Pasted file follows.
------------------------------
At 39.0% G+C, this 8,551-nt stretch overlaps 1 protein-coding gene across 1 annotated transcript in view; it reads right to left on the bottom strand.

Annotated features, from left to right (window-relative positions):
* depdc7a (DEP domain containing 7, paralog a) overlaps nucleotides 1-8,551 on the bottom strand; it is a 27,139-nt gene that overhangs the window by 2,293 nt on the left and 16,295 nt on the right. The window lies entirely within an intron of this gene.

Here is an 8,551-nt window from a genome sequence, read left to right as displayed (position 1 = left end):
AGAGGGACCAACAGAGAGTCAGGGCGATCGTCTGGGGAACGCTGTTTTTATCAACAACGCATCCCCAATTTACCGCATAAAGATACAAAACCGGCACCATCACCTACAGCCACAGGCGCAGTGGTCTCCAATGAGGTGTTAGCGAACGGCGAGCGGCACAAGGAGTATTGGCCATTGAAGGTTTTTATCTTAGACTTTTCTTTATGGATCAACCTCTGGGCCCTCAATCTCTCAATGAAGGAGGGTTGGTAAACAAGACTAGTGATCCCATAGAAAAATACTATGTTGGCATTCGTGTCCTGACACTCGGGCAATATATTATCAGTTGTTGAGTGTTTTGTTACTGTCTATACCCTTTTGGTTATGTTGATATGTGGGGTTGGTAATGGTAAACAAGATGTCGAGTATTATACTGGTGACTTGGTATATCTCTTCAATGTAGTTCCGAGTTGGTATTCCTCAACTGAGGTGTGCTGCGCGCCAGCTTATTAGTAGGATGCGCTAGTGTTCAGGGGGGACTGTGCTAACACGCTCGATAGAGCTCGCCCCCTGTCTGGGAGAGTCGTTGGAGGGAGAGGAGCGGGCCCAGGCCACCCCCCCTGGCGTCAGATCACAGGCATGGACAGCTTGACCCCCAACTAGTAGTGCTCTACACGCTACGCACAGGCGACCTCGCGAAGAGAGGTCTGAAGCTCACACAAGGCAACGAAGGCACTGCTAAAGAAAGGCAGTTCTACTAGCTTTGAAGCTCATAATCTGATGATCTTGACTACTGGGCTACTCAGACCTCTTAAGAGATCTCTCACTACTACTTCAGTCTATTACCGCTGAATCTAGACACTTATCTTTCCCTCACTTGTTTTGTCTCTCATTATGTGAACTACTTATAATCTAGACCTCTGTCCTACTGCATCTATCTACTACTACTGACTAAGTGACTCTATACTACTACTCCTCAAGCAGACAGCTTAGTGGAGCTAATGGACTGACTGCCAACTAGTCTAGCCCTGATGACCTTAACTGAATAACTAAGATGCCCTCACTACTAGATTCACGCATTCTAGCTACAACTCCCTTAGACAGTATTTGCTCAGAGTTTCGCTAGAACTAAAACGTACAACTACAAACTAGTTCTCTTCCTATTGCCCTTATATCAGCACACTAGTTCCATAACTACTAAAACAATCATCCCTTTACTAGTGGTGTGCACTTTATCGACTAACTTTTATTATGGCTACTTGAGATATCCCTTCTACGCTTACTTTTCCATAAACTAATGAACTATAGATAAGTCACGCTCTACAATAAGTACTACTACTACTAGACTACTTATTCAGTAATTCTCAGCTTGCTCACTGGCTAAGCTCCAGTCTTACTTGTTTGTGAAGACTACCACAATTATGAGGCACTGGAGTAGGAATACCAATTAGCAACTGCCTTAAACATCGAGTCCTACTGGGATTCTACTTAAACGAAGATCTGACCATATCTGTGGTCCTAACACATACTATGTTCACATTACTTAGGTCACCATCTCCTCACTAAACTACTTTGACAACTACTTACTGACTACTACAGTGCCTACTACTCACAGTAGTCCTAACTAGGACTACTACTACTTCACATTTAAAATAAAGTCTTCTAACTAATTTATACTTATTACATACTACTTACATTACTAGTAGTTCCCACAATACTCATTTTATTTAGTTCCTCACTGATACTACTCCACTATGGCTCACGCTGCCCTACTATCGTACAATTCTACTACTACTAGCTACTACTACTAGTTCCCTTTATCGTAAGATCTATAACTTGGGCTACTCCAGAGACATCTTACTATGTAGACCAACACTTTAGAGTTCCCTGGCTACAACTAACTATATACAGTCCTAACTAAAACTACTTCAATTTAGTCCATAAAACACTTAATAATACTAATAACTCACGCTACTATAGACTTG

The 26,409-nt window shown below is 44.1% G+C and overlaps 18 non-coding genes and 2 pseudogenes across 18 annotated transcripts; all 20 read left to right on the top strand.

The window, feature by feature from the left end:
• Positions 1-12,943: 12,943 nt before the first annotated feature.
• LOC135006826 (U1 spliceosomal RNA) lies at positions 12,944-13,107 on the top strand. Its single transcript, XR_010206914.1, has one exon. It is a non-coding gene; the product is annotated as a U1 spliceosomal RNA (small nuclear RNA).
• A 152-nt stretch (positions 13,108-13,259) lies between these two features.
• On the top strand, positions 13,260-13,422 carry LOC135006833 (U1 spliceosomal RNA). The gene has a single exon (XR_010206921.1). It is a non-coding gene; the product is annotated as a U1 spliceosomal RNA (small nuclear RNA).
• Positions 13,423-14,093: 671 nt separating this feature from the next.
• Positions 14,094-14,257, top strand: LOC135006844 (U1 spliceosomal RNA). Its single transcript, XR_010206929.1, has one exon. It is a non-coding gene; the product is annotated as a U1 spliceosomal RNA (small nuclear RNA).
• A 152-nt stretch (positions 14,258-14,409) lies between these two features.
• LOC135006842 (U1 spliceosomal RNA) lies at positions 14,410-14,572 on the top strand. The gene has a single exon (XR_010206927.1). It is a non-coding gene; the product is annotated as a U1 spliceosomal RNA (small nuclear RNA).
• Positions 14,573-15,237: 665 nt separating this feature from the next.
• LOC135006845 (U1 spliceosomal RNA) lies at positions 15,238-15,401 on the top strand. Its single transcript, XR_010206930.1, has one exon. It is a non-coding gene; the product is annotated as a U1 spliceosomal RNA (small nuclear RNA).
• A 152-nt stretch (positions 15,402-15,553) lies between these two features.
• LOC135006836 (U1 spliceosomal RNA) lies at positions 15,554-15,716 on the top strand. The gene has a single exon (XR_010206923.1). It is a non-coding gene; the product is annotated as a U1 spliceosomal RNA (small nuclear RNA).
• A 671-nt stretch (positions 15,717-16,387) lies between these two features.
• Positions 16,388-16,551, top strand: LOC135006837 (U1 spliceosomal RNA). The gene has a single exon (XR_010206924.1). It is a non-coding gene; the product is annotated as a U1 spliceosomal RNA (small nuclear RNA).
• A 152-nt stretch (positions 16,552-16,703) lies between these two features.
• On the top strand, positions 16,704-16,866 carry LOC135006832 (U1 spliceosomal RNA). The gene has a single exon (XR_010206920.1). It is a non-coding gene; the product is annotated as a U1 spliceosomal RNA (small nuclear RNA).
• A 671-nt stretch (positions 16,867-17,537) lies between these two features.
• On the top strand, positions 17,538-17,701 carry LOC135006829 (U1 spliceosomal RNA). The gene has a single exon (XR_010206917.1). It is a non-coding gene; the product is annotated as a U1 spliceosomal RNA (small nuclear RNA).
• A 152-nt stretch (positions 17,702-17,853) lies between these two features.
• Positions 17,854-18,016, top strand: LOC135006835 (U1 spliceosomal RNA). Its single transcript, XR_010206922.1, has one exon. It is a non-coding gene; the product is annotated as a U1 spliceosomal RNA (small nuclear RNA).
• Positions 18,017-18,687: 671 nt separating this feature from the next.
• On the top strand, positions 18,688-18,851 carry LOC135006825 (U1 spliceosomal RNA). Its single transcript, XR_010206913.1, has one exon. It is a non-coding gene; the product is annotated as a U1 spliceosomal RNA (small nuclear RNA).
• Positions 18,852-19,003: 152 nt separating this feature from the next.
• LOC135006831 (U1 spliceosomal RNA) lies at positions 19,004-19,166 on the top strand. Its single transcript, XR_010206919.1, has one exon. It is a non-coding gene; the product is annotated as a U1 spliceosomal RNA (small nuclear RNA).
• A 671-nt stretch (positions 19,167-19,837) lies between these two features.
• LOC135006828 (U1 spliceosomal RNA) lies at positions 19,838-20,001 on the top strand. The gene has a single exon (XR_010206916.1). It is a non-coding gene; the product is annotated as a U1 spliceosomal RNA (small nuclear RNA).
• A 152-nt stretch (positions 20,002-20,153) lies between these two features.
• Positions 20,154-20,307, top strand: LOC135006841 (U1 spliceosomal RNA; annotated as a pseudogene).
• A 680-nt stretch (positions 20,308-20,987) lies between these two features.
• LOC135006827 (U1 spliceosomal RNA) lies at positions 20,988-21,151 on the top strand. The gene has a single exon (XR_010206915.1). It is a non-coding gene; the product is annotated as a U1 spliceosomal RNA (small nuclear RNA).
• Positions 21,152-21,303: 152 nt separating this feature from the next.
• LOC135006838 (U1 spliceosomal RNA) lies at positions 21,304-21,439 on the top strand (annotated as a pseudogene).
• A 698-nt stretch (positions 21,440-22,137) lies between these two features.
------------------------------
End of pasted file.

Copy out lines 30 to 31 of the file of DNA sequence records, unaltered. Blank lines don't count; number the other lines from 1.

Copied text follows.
• Positions 18,852-19,003: 152 nt separating this feature from the next.
• LOC135006831 (U1 spliceosomal RNA) lies at positions 19,004-19,166 on the top strand. Its single transcript, XR_010206919.1, has one exon. It is a non-coding gene; the product is annotated as a U1 spliceosomal RNA (small nuclear RNA).